Network Working Group JM. Valin Internet-Draft Mozilla Intended status: Standards Track October 15, 2012 Expires: April 18, 2013 Pyramid Vector Quantization for Video Coding draft-valin-videocodec-pvq-00 Abstract This proposes applying pyramid vector quantization (PVQ) to video coding. Status of this Memo This Internet-Draft is submitted in full conformance with the provisions of BCP 78 and BCP 79. This document may not be modified, and derivative works of it may not be created, and it may not be published except as an Internet-Draft. Internet-Drafts are working documents of the Internet Engineering Task Force (IETF). Note that other groups may also distribute working documents as Internet-Drafts. The list of current Internet- Drafts is at http://datatracker.ietf.org/drafts/current/. Internet-Drafts are draft documents valid for a maximum of six months and may be updated, replaced, or obsoleted by other documents at any time. It is inappropriate to use Internet-Drafts as reference material or to cite them other than as "work in progress." This Internet-Draft will expire on April 18, 2013. Copyright Notice Copyright (c) 2012 IETF Trust and the persons identified as the document authors. All rights reserved. This document is subject to BCP 78 and the IETF Trust's Legal Provisions Relating to IETF Documents (http://trustee.ietf.org/license-info) in effect on the date of publication of this document. Please review these documents carefully, as they describe your rights and restrictions with respect to this document. Code Components extracted from this document must include Simplified BSD License text as described in Section 4.e of the Trust Legal Provisions and are provided without warranty as described in the Simplified BSD License. Valin Expires April 18, 2013 [Page 1]

Internet-Draft Video PVQ October 2012 Table of Contents 1. Introduction . . . . . . . . . . . . . . . . . . . . . . . . . 3 2. Terminology . . . . . . . . . . . . . . . . . . . . . . . . . . 3 3. Gain-Shape Coding and Activity Masking . . . . . . . . . . . . 3 4. Householder Reflection . . . . . . . . . . . . . . . . . . . . 4 5. Angle-Based Encoding . . . . . . . . . . . . . . . . . . . . . 5 6. Pyramid-Based Encoding . . . . . . . . . . . . . . . . . . . . 7 7. Bi-prediction . . . . . . . . . . . . . . . . . . . . . . . . . 7 8. Development Repository . . . . . . . . . . . . . . . . . . . . 7 9. IANA Considerations . . . . . . . . . . . . . . . . . . . . . . 8 10. Security Considerations . . . . . . . . . . . . . . . . . . . . 8 11. Acknowledgements . . . . . . . . . . . . . . . . . . . . . . . 8 12. References . . . . . . . . . . . . . . . . . . . . . . . . . . 8 12.1. Normative References . . . . . . . . . . . . . . . . . . . 8 12.2. Informative References . . . . . . . . . . . . . . . . . . 8 Author's Address . . . . . . . . . . . . . . . . . . . . . . . . . 8 Valin Expires April 18, 2013 [Page 2]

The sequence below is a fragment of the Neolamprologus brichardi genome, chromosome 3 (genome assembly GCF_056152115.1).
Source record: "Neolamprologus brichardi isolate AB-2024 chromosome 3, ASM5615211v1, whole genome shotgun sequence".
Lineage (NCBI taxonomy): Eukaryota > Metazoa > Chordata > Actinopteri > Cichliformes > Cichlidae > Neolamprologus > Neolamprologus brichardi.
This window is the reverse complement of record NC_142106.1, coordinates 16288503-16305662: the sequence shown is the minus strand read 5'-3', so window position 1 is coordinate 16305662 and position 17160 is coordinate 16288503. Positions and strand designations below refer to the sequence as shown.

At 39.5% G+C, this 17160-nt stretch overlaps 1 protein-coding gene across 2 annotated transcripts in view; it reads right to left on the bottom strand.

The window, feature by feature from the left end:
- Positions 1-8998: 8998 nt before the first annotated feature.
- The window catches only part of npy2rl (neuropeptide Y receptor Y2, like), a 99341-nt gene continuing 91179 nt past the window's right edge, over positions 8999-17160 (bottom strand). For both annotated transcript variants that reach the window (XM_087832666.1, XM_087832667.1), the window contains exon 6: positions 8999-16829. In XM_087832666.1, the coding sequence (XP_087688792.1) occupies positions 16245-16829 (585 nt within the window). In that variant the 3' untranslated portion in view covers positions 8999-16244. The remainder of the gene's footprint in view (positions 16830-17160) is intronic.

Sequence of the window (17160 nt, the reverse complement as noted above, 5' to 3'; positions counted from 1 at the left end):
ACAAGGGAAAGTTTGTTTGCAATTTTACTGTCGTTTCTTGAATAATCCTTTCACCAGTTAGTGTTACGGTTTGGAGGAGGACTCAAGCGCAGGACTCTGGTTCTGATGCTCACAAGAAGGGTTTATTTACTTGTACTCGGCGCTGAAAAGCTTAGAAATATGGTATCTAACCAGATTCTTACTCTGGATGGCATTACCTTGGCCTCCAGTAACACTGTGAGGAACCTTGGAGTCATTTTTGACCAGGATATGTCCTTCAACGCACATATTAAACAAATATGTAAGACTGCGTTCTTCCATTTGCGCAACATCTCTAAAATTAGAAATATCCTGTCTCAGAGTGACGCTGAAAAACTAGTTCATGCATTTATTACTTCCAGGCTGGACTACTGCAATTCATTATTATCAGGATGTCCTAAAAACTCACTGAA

Internet-Draft Video PVQ October 2012 1. Introduction This draft describes a proposal for adapting the Opus RFC 6716 [RFC6716] energy conservation principle to video coding based on a pyramid vector quantizer (PVQ) [PVQ]. One potential advantage of conserving energy of the AC coefficients in video coding is preserving textures rather than low-passing them. Also, by introducing a fixed-resolution PVQ-type quantizer, we automatically gain a simple activity masking model. The main challenge of adapting this scheme to video is that we have a good prediction (the reference frame), so we are essentially starting from a point that is already on the PVQ hyper-sphere, rather than at the origin like in CELT. Other challenges are the introduction of a quantization matrix and the fact that we want the reference (motion predicted) data to perfectly correspond to one of the entries in our codebook. 2. Terminology The key words "MUST", "MUST NOT", "REQUIRED", "SHALL", "SHALL NOT", "SHOULD", "SHOULD NOT", "RECOMMENDED", "MAY", and "OPTIONAL" in this document are to be interpreted as described in RFC 2119 [RFC2119]. 3. Gain-Shape Coding and Activity Masking The main idea behind the proposed video coding scheme is to code groups of DCT coefficient as a scalar gain and a unit-norm "shape" vector. A block's AC coefficients may all be part of the same group, or may be divided by frequency (e.g. by octave) and/or by directionality (horizontal vs vertical). It is desirable for a single quality parameter to control the resolution of both the gain and the shape. Ideally, that quality parameter should also take into account activity masking, that is, the fact that the eye is less sensitive to regions of an image that have more details. According to Jason Garrett-Glaser, the perceptual analysis in the x264 encoder uses a resolution proportional to the variance of the AC coefficients raised to the power a, with a=0.173. For gain-shape quantization, this is equivalent to using a resolution of g^(2a), where g is the gain. We can derive a scalar quantizer that follows this resolution: 1+2a g=Q_g gamma , Valin Expires April 18, 2013 [Page 3]